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Rocky Mountain Food Tours

They say the future is female, but here in Colorado, so is our past.

Colorado history is rich and steeped in legends. Cowboys of the silver screen were tamer versions of the outlaws that once roamed the streets of Colorado Springs. From its days as a frontier oasis to today, Colorado is a place where pioneers make their mark. Many of these trailblazers have been women; women who helped shape the destiny of the Centennial State and the city we call home. Read on to discover more about these famous Colorado women!

 

Clara Brown | 1800 – 1885

Famous Colorado Women
Photo Courtesy of DPL – Western History Collection | Z-275

 

 

 

 

 

 

 

 

 

 

 

 

Clara Brown was a slave turned entrepreneur, and she used her earnings to fund the relocation of other freed slaves to Colorado in order to start better lives for themselves and their families.

Only great people are able to turn their suffering and loss into opportunities for freedom for themselves and other people. Clara Brown’s life was difficult, not only because she was born a slave, but also because she was purportedly the first African American woman to cross the plains into the Wild West.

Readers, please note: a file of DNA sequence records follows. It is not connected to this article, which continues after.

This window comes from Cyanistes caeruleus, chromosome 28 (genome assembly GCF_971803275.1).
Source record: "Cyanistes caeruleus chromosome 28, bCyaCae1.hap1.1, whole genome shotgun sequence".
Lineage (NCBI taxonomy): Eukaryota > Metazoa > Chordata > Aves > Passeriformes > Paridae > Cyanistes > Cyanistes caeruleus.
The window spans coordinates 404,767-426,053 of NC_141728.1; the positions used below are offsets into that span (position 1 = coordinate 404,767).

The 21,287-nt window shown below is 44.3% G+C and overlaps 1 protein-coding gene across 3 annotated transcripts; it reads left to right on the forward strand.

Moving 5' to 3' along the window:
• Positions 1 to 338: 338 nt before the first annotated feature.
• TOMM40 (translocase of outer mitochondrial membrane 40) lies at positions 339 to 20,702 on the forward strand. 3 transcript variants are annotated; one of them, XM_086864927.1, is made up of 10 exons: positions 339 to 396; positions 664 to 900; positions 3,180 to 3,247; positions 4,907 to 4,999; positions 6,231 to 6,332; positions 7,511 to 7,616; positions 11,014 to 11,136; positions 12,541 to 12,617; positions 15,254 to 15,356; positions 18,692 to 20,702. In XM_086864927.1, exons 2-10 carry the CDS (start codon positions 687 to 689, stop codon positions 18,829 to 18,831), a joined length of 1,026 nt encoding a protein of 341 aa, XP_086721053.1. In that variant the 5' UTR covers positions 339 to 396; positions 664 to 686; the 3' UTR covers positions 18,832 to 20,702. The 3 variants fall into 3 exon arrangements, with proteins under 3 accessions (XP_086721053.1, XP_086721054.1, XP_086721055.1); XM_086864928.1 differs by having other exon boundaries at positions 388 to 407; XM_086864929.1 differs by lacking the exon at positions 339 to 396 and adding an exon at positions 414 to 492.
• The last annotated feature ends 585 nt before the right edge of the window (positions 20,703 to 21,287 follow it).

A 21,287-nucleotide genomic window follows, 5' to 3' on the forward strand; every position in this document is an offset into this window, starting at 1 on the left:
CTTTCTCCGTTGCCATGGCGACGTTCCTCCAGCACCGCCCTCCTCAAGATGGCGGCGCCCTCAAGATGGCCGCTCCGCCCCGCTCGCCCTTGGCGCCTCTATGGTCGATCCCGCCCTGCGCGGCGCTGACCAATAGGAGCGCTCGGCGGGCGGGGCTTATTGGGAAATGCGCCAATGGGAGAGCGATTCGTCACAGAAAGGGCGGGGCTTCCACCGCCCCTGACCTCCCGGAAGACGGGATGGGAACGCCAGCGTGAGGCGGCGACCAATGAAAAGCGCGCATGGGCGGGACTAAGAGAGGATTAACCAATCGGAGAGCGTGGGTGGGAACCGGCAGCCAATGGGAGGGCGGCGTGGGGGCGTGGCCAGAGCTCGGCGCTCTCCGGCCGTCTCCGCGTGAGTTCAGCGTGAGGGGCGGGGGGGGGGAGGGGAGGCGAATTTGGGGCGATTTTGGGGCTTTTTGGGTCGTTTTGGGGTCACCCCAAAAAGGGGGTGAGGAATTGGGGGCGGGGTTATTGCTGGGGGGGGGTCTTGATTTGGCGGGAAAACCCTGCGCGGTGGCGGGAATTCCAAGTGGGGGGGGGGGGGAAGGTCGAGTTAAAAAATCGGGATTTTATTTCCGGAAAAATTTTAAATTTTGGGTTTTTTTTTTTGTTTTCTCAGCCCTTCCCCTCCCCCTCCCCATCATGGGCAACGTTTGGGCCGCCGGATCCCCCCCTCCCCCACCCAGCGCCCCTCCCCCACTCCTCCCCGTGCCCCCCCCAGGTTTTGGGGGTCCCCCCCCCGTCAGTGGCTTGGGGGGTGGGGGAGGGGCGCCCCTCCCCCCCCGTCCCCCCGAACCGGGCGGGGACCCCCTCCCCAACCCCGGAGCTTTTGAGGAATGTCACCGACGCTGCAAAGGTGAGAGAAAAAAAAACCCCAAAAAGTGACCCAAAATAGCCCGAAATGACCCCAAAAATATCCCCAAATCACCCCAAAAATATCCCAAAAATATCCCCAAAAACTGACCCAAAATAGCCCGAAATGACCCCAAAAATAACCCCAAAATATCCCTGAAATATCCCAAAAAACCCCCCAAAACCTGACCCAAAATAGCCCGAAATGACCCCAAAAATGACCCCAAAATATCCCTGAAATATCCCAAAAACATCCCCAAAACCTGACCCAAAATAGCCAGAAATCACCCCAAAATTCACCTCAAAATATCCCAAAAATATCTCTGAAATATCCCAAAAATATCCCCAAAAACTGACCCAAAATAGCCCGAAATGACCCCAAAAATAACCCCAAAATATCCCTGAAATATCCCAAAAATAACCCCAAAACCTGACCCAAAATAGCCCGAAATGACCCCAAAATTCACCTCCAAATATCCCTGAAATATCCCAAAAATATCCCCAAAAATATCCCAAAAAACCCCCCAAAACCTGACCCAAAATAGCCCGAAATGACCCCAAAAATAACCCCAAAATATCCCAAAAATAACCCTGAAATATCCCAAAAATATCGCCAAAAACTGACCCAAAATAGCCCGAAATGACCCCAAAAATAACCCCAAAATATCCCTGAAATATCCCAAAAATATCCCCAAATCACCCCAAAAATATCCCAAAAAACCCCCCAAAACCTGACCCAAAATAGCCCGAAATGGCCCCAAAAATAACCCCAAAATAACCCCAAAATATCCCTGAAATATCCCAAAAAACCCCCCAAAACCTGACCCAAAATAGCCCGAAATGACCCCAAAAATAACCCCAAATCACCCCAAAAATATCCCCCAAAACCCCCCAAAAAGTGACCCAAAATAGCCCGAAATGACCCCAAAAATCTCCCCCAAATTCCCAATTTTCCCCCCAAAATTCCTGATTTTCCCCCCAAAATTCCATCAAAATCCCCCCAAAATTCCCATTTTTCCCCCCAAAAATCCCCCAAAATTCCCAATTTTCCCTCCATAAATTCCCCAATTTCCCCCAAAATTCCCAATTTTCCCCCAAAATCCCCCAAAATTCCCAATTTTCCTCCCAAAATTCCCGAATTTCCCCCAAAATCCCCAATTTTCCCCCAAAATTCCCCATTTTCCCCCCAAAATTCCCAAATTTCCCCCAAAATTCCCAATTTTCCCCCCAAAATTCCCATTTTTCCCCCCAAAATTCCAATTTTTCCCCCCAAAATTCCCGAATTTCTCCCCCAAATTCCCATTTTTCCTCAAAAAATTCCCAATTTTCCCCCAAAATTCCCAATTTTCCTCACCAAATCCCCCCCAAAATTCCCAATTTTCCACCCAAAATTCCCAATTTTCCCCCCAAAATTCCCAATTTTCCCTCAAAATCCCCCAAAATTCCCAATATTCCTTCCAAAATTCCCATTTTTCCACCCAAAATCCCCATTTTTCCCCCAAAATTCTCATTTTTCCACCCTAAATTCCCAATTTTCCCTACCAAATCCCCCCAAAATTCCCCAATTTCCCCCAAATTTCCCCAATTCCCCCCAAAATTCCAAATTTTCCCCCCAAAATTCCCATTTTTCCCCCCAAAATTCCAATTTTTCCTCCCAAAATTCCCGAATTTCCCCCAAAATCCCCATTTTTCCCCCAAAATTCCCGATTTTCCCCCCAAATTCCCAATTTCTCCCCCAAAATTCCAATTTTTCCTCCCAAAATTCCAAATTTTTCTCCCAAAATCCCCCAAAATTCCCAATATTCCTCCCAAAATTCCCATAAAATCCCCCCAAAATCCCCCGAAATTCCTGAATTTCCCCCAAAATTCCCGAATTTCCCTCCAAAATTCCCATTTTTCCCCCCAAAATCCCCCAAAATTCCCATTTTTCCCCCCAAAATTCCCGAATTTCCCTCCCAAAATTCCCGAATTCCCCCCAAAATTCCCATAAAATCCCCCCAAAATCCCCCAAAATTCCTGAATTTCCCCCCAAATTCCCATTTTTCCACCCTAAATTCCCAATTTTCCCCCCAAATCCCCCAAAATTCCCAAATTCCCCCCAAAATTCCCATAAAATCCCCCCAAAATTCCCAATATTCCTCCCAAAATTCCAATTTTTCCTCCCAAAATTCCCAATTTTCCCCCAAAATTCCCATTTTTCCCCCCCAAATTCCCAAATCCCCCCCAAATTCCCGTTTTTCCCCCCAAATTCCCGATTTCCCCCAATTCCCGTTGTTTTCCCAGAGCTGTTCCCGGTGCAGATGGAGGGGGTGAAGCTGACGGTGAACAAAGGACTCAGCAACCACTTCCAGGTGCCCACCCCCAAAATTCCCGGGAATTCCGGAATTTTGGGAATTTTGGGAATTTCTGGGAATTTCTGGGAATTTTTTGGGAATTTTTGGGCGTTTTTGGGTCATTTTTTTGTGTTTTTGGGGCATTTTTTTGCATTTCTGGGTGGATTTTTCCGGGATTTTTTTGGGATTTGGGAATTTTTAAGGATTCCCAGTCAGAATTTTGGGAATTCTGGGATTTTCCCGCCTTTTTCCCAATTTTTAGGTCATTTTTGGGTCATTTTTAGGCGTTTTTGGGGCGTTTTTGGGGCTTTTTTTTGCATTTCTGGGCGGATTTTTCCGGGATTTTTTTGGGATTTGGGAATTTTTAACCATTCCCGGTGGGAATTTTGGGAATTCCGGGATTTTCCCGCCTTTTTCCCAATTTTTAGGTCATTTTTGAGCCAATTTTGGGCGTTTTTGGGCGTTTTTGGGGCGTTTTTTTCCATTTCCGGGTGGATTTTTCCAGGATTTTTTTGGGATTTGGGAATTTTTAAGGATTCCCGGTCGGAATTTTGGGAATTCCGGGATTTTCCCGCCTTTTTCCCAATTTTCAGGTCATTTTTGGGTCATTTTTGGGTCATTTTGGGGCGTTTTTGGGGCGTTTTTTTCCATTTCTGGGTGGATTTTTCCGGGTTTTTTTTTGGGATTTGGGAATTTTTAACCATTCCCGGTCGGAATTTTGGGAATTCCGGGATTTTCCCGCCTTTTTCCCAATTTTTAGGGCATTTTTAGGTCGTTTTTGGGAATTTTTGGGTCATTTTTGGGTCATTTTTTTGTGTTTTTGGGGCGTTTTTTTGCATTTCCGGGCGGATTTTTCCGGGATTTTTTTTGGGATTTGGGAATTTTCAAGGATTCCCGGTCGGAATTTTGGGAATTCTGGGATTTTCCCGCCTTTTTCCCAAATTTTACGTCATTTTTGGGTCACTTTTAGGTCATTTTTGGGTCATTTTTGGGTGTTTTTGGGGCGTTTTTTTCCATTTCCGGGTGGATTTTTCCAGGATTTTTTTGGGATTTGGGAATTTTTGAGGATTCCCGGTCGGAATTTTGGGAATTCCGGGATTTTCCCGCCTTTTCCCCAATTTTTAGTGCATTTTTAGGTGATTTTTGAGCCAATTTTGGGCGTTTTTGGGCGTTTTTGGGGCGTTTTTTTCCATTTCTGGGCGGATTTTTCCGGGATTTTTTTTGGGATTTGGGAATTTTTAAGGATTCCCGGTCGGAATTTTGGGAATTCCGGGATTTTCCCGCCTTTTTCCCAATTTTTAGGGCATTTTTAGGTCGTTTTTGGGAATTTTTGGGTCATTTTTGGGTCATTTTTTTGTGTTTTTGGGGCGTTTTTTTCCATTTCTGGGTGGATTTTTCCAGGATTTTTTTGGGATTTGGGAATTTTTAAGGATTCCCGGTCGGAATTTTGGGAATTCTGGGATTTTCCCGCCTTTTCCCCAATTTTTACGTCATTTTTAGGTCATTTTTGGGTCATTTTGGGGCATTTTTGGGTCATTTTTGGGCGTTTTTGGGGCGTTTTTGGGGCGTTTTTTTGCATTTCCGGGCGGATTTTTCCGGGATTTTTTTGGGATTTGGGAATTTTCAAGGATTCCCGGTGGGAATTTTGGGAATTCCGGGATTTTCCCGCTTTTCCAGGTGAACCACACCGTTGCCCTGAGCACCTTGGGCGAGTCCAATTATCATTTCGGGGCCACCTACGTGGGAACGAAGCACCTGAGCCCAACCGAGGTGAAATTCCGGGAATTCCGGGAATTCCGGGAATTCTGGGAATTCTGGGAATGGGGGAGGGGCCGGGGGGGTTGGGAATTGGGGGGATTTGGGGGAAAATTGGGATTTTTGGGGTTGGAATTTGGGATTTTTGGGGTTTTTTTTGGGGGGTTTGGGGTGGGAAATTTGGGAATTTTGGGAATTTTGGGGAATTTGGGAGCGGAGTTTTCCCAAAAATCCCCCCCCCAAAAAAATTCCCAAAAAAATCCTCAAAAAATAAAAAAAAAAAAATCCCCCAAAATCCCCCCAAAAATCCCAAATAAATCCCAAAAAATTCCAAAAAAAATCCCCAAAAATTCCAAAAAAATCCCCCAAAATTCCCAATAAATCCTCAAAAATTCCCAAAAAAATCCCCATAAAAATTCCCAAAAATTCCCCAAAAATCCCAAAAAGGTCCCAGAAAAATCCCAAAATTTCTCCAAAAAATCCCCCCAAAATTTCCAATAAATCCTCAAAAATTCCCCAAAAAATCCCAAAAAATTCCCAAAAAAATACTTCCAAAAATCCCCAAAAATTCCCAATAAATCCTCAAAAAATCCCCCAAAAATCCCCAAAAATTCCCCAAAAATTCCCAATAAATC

Born in 1800, Clara was sold to a family in Kentucky. There she met and married a fellow slave, Richard, with whom she had four children. But her worst nightmare came true when at the age of 35, she and her family were sold to different families, separating her from children and husband. While two of her children died at young ages, Clara spent the rest of her days searching for her other two children. She was only reunited with one of them, her daughter Eliza Jane, later on in life.

When the slavery laws in Kentucky changed, she was released at the age of 56. Now a free woman, she exchanged labor for transportation out west to Denver via chuck wagon. Finally able to do what she pleased, she decided to relocate to Central City, Colorado and open up her first business, a laundry mat. Due to her incredible work ethic and discipline, she amassed a large savings of $10,000 (about $350,000 today). She used the money for two main endeavors: purchasing properties to provide food and shelter for former slaves and to help relocate her lost family members.